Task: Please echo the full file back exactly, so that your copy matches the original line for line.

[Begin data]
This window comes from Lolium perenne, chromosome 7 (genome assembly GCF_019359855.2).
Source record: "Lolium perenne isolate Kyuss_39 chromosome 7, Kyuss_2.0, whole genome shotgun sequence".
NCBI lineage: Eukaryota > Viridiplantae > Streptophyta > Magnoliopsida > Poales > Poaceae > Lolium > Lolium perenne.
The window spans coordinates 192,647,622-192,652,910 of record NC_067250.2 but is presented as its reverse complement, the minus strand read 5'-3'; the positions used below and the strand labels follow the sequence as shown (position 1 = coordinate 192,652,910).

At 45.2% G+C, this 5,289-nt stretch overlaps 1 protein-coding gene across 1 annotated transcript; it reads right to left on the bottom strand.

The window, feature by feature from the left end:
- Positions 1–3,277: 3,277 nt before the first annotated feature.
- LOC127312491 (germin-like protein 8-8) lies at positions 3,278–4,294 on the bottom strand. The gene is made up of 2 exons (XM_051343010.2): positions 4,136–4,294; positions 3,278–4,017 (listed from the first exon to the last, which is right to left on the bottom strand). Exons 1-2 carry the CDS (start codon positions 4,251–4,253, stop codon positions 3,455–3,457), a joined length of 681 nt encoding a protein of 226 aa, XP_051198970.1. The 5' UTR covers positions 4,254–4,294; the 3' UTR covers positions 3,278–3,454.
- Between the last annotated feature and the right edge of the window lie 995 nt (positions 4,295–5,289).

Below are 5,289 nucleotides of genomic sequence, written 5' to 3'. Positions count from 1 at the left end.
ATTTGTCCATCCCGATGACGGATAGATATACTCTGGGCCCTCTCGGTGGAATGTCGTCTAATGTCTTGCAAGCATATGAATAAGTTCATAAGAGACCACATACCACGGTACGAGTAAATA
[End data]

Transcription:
This window comes from Lolium perenne, chromosome 7 (genome assembly GCF_019359855.2).
Source record: "Lolium perenne isolate Kyuss_39 chromosome 7, Kyuss_2.0, whole genome shotgun sequence".
NCBI lineage: Eukaryota > Viridiplantae > Streptophyta > Magnoliopsida > Poales > Poaceae > Lolium > Lolium perenne.
The window spans coordinates 192,647,622-192,652,910 of record NC_067250.2 but is presented as its reverse complement, the minus strand read 5'-3'; the positions used below and the strand labels follow the sequence as shown (position 1 = coordinate 192,652,910).

At 45.2% G+C, this 5,289-nt stretch overlaps 1 protein-coding gene across 1 annotated transcript; it reads right to left on the bottom strand.

The window, feature by feature from the left end:
- Positions 1–3,277: 3,277 nt before the first annotated feature.
- LOC127312491 (germin-like protein 8-8) lies at positions 3,278–4,294 on the bottom strand. The gene is made up of 2 exons (XM_051343010.2): positions 4,136–4,294; positions 3,278–4,017 (listed from the first exon to the last, which is right to left on the bottom strand). Exons 1-2 carry the CDS (start codon positions 4,251–4,253, stop codon positions 3,455–3,457), a joined length of 681 nt encoding a protein of 226 aa, XP_051198970.1. The 5' UTR covers positions 4,254–4,294; the 3' UTR covers positions 3,278–3,454.
- Between the last annotated feature and the right edge of the window lie 995 nt (positions 4,295–5,289).

Below are 5,289 nucleotides of genomic sequence, written 5' to 3'. Positions count from 1 at the left end.
ATTTGTCCATCCCGATGACGGATAGATATACTCTGGGCCCTCTCGGTGGAATGTCGTCTAATGTCTTGCAAGCATATGAATAAGTTCATAAGAGACCACATACCACGGTACGAGTAAATA